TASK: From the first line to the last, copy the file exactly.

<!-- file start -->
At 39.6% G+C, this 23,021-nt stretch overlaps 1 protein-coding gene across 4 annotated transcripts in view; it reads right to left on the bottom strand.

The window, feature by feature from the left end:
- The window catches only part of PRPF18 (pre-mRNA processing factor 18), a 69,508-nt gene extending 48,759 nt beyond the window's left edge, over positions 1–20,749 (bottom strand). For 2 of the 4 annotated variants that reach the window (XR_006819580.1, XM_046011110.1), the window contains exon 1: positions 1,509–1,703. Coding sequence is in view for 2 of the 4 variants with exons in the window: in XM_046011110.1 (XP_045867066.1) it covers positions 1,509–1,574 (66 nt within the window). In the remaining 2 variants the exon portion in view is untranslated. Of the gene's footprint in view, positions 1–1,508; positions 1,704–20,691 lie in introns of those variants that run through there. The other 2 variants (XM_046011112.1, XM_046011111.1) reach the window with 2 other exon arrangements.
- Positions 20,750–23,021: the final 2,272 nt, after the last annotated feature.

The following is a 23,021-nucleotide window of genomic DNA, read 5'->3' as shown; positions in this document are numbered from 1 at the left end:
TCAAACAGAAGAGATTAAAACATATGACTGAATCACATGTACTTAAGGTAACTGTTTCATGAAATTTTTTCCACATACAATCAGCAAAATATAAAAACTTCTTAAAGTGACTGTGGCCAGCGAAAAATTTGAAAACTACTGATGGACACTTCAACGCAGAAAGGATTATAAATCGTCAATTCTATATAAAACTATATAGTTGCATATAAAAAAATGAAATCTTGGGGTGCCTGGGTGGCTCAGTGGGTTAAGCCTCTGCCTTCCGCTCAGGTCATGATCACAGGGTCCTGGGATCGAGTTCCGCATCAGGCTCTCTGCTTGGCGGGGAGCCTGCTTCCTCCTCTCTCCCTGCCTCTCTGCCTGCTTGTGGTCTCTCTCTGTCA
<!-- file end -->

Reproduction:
At 39.6% G+C, this 23,021-nt stretch overlaps 1 protein-coding gene across 4 annotated transcripts in view; it reads right to left on the bottom strand.

The window, feature by feature from the left end:
- The window catches only part of PRPF18 (pre-mRNA processing factor 18), a 69,508-nt gene extending 48,759 nt beyond the window's left edge, over positions 1–20,749 (bottom strand). For 2 of the 4 annotated variants that reach the window (XR_006819580.1, XM_046011110.1), the window contains exon 1: positions 1,509–1,703. Coding sequence is in view for 2 of the 4 variants with exons in the window: in XM_046011110.1 (XP_045867066.1) it covers positions 1,509–1,574 (66 nt within the window). In the remaining 2 variants the exon portion in view is untranslated. Of the gene's footprint in view, positions 1–1,508; positions 1,704–20,691 lie in introns of those variants that run through there. The other 2 variants (XM_046011112.1, XM_046011111.1) reach the window with 2 other exon arrangements.
- Positions 20,750–23,021: the final 2,272 nt, after the last annotated feature.

The following is a 23,021-nucleotide window of genomic DNA, read 5'->3' as shown; positions in this document are numbered from 1 at the left end:
TCAAACAGAAGAGATTAAAACATATGACTGAATCACATGTACTTAAGGTAACTGTTTCATGAAATTTTTTCCACATACAATCAGCAAAATATAAAAACTTCTTAAAGTGACTGTGGCCAGCGAAAAATTTGAAAACTACTGATGGACACTTCAACGCAGAAAGGATTATAAATCGTCAATTCTATATAAAACTATATAGTTGCATATAAAAAAATGAAATCTTGGGGTGCCTGGGTGGCTCAGTGGGTTAAGCCTCTGCCTTCCGCTCAGGTCATGATCACAGGGTCCTGGGATCGAGTTCCGCATCAGGCTCTCTGCTTGGCGGGGAGCCTGCTTCCTCCTCTCTCCCTGCCTCTCTGCCTGCTTGTGGTCTCTCTCTGTCA